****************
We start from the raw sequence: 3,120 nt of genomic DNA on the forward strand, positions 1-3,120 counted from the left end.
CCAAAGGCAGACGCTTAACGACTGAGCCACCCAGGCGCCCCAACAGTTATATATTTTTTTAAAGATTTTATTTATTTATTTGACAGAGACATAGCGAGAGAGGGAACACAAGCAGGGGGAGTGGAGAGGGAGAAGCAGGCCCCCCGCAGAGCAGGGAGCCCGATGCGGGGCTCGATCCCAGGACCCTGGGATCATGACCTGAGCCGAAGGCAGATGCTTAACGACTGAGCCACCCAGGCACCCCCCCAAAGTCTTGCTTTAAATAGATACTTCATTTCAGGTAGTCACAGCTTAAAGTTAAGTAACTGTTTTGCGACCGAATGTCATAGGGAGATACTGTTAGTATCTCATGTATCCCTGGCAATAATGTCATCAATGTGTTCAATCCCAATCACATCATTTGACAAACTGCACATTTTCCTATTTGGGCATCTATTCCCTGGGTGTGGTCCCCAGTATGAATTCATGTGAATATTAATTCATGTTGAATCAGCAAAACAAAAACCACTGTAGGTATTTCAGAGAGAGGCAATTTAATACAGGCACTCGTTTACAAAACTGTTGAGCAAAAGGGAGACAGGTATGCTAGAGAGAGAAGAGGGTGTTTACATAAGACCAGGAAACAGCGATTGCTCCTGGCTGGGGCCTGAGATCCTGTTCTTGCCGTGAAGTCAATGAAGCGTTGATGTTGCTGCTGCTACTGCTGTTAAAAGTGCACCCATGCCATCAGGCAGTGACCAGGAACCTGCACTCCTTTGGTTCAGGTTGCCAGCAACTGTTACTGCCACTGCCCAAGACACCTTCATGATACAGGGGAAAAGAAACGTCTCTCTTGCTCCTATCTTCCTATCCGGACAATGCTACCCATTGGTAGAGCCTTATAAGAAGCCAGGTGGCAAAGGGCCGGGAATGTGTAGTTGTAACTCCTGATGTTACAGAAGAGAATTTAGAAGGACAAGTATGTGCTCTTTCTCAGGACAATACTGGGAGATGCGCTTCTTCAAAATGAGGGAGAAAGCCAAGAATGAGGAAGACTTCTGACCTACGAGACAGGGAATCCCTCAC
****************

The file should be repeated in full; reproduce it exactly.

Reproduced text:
We start from the raw sequence: 3,120 nt of genomic DNA on the forward strand, positions 1-3,120 counted from the left end.
CCAAAGGCAGACGCTTAACGACTGAGCCACCCAGGCGCCCCAACAGTTATATATTTTTTTAAAGATTTTATTTATTTATTTGACAGAGACATAGCGAGAGAGGGAACACAAGCAGGGGGAGTGGAGAGGGAGAAGCAGGCCCCCCGCAGAGCAGGGAGCCCGATGCGGGGCTCGATCCCAGGACCCTGGGATCATGACCTGAGCCGAAGGCAGATGCTTAACGACTGAGCCACCCAGGCACCCCCCCAAAGTCTTGCTTTAAATAGATACTTCATTTCAGGTAGTCACAGCTTAAAGTTAAGTAACTGTTTTGCGACCGAATGTCATAGGGAGATACTGTTAGTATCTCATGTATCCCTGGCAATAATGTCATCAATGTGTTCAATCCCAATCACATCATTTGACAAACTGCACATTTTCCTATTTGGGCATCTATTCCCTGGGTGTGGTCCCCAGTATGAATTCATGTGAATATTAATTCATGTTGAATCAGCAAAACAAAAACCACTGTAGGTATTTCAGAGAGAGGCAATTTAATACAGGCACTCGTTTACAAAACTGTTGAGCAAAAGGGAGACAGGTATGCTAGAGAGAGAAGAGGGTGTTTACATAAGACCAGGAAACAGCGATTGCTCCTGGCTGGGGCCTGAGATCCTGTTCTTGCCGTGAAGTCAATGAAGCGTTGATGTTGCTGCTGCTACTGCTGTTAAAAGTGCACCCATGCCATCAGGCAGTGACCAGGAACCTGCACTCCTTTGGTTCAGGTTGCCAGCAACTGTTACTGCCACTGCCCAAGACACCTTCATGATACAGGGGAAAAGAAACGTCTCTCTTGCTCCTATCTTCCTATCCGGACAATGCTACCCATTGGTAGAGCCTTATAAGAAGCCAGGTGGCAAAGGGCCGGGAATGTGTAGTTGTAACTCCTGATGTTACAGAAGAGAATTTAGAAGGACAAGTATGTGCTCTTTCTCAGGACAATACTGGGAGATGCGCTTCTTCAAAATGAGGGAGAAAGCCAAGAATGAGGAAGACTTCTGACCTACGAGACAGGGAATCCCTCAC